CHATHAM – The fight over the Monomoy Wildlife Refuge's western boundary is headed to Congress.
Rep. William Keating told town officials last week that he would file a bill to limit the U.S. Fish and Wildlife Service's authority to Monomoy's low water line. If approved, the legislation would end a two-year-long dispute over jurisdiction over some 3,000 acres of Nantucket Sound open water and sea bottom west of the island.
Selectman Seth Taylor said Keating gave the assurance to himself and Town Manager Jill Goldsmith when they meet with the Ninth Massachusetts District Congressman in his Washington, D.C. office last Wednesday. Taylor said the legislation will be filed within the next few weeks, before Congress recesses for the summer.
“We all agree this is the best way to proceed,” Taylor said. Both selectmen and state officials see legislation as the most efficacious way to end the dispute over the western boundary of the refuge.
In the comprehensive conservation plan for Monomoy approved earlier this year by the U.S. Fish and Wildlife Service, the agency claims jurisdiction over a large area of Nantucket Sound west of the island. While the plan states that existing fisheries activities can continue as before, it states that should an activity be determined to have a negative impact on the refuge, it could be prohibited.
Town and state officials say their centuries-long stewardship over those waters, which in the past have included vast shellfish flats, show that they are in the best position to oversee the resources, and that the plan extends federal jurisdiction beyond what was authorized in the original Declaration of Taking of Monomoy Island by the federal government in 1944.
Lauren Amendolara McDermott, Keating's communications director, said in a statement, “Congressman Keating has been continuously working with the town of Chatham and federal officials on the jurisdictional issues at Monomoy. While there has been much success finding common ground, one issue still remains. As such, there are two concurrent courses of action – litigation and legislation. It is Congressman Keating's hope that legislation will allow for both sides to continue to collaborate on the resolution for the boundary.”
Selectmen have rejected litigation as too expensive and time-consuming for all parties, although they remain open to the possibility should legislation not pan out.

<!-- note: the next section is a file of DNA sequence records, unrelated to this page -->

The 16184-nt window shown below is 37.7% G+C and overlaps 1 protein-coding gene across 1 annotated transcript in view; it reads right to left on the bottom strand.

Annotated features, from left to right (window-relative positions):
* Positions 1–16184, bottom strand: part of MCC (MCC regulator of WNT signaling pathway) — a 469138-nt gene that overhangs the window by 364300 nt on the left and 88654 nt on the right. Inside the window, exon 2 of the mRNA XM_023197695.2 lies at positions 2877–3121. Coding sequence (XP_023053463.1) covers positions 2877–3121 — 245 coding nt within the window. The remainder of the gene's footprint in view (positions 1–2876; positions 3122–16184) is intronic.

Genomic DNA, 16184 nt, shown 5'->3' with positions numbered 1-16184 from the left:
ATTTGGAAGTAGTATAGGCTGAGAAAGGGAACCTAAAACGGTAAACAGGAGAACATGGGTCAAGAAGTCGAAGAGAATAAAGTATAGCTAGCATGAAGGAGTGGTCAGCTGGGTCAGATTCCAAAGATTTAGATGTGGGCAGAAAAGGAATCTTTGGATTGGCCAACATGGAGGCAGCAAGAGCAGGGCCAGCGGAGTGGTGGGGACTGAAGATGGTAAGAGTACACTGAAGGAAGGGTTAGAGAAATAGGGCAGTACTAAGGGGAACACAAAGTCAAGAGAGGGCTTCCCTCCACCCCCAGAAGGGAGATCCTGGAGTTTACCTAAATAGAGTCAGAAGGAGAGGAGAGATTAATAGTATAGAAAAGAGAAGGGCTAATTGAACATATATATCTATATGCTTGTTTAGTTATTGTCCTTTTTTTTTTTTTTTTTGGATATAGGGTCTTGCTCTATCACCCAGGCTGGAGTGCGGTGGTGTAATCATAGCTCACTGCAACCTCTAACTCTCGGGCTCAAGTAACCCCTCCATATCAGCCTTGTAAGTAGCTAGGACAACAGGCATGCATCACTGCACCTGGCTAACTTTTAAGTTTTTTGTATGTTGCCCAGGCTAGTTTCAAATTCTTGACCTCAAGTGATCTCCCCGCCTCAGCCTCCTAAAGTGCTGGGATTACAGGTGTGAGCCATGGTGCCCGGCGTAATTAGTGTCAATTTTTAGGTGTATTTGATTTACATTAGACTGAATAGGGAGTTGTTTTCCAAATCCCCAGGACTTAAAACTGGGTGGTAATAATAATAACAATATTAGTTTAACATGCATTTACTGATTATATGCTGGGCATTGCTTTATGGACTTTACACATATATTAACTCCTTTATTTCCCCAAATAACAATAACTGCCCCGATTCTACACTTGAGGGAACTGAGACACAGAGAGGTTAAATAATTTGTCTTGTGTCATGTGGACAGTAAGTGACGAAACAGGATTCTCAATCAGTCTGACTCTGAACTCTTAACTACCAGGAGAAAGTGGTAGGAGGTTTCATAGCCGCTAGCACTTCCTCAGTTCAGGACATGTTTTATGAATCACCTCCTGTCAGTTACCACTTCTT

Jeffrey Pike of Pike Associates, a Washington consultant hired by the town, said the bill Keating will file is likely to be close to one he drafted last year; currently it is being reviewed by the state Attorney General's Office. Goldsmith said other minimal refinements for clarification are likely to be made by Keating's staff.
Asked about the bill's chance of passing, Pike, who worked as a Chatham fishermen in the past, said it's not a slam-dunk, although Congress continues to pass non-controversial minor bills, “even though things are more politicized than ever.”
“Rep. Keating will really need to work this, lobby his colleagues and push the bill through the House,” Pike wrote in an email. “Without his personal engagement the bill won't go anywhere.”
The post-election lame-duck session may be a better opportunity to get the bill passed, he added.
The two-page draft of the legislation is brief, stating that the purpose of the bill is to clarify and codify the boundaries of the Monomoy National Wildlife Refuge, “to preserve historic uses of the lands and waters adjacent to the refuge and to foster enhanced resource protection through increased cooperation between the town of Chatham and the U.S. Fish and Wildlife Service.” It defines the western boundary as “the area above the mean low water line within the exterior limits of the area of taking as described in the 1944 Declaration of Taking and Judgment dated June 1, 1944.” It also defines the eastern boundary as the administrative boundary agree to and defined in the memorandum of understanding between the Service and the town on June 9, 2015.
A number of officials have backed the town efforts from the Attorney General to Gov. Charlie Baker. Officials in local communities have written letters to the Cape's federal legislators in support of fixing the western boundary, most recently the Association to Preserve Cape Cod. That group highlights the need for a balanced approach to managing the refuge which “should respect our historic legacy and ever-changing coastline.”
Goldsmith said Keating's comfort in getting behind the legislation and avoid litigation was the result of the “town wide and universal local support” as well as bipartisan and nonpartisan outreach efforts.
“I also believe the governor will support our efforts based on my informal communications with the administration,” she wrote in an email. “I also heard from the AG's office last night and they will send a letter of support for the legislation as well.”
Local shellfishermen have also been asked to send letters in support of the legislation to Keating. Many of the town's commercial shellfishermen have or currently work the flats west of Monomoy; more than a decade ago, the so-called “Common Flat” in that area supported a multi-million-dollar steamer fishery.